Flights would therefore be banned for five days “until it has been possible to investigate this issue to the bottom and ensure that the required negative tests are actual negative tests which have been taken properly,” transport minister Benny Engelbrecht said in the statement.

Under current rules, everyone travelling to Denmark by air must provide a negative Covid-19 test no more than 24 hours old when boarding flights.

READ ALSO: These are Denmark's entry rules for negative Covid-19 tests

How the enormous cost of family reunification in Denmark could cause inequality

Non-EU national partners of Danes face initial outlays well in excess of 100,000 kroner, not least due to a sky-high bank guarantee, if they are permitted to move to Denmark to live with their loved one.

The amount is so high that it could contribute to inequality, critics say.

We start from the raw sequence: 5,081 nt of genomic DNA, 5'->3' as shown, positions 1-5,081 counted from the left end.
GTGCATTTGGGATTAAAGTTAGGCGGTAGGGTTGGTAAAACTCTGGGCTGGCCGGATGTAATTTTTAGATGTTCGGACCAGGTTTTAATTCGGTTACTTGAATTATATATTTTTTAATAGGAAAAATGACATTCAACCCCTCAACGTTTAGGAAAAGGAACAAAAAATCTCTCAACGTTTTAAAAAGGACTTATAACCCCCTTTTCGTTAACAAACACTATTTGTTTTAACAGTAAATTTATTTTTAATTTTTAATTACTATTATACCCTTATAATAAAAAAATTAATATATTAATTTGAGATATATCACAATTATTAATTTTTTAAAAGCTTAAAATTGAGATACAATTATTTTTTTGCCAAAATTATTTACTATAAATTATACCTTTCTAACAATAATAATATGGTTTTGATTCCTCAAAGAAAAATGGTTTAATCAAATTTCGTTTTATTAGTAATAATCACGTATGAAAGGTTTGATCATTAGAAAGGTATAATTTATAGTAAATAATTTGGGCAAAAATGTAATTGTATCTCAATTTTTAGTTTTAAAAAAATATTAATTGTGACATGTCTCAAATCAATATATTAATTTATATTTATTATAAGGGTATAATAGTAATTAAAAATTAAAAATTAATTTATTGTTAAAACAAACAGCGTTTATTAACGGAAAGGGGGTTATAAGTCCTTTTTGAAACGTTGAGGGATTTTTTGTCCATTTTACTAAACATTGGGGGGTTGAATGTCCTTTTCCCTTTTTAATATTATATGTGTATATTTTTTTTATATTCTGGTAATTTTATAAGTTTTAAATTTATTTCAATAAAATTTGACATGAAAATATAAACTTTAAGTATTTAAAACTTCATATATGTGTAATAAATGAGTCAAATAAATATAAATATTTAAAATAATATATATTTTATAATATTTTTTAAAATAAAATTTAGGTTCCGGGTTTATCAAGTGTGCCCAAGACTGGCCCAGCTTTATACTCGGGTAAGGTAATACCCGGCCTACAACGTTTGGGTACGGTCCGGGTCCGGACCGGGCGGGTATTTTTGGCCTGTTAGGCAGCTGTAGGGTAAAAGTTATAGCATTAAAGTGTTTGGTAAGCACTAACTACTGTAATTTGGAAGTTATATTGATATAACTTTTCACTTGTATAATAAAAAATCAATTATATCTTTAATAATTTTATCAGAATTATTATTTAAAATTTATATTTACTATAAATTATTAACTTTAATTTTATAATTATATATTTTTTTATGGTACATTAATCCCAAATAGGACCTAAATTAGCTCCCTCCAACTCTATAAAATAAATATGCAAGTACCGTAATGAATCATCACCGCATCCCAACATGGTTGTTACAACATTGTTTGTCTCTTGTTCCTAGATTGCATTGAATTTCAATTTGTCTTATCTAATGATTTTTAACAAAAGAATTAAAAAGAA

A Danish partner in an international couple told me she was worried about the long-term effect of the heavy financial burden on her own relationship. Reports have previously shown that the bank guarantee is an administrative drain on municipalities and is rarely used.

Here’s the story in full.

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TODAY IN DENMARK

Today in Denmark: A roundup of the news on Tuesday

The potential for a new Danish prime minister, more people on the 'poor payers' list, and the kickoff to Copenhagen Fashion Week are among the top news stories in Denmark this Tuesday.

Today in Denmark: A roundup of the news on Tuesday

Frederiksen could call for election as early as next week 

A new opinion poll from Voxmeter by news agency Ritzau gives the Social Democrats, prime minister Mette Frederiksen’s party, their worst showing since 2015. 

Pressure is mounting for the Social Democrats to call for an election as the ‘blue bloc’ — anchored by the Liberal party (Venstre) and the Conservative People’s Party (De Konservative) — command 50 percent of the vote according to the latest poll. Meanwhile, the ‘red bloc’ holds just 47.5 percent. 

The Social Liberals (De Radikale), also of the red bloc, have demanded that Frederiksen hold elections by October at the latest. (Legally, the next general election can take place as late as June 4th, 2023.)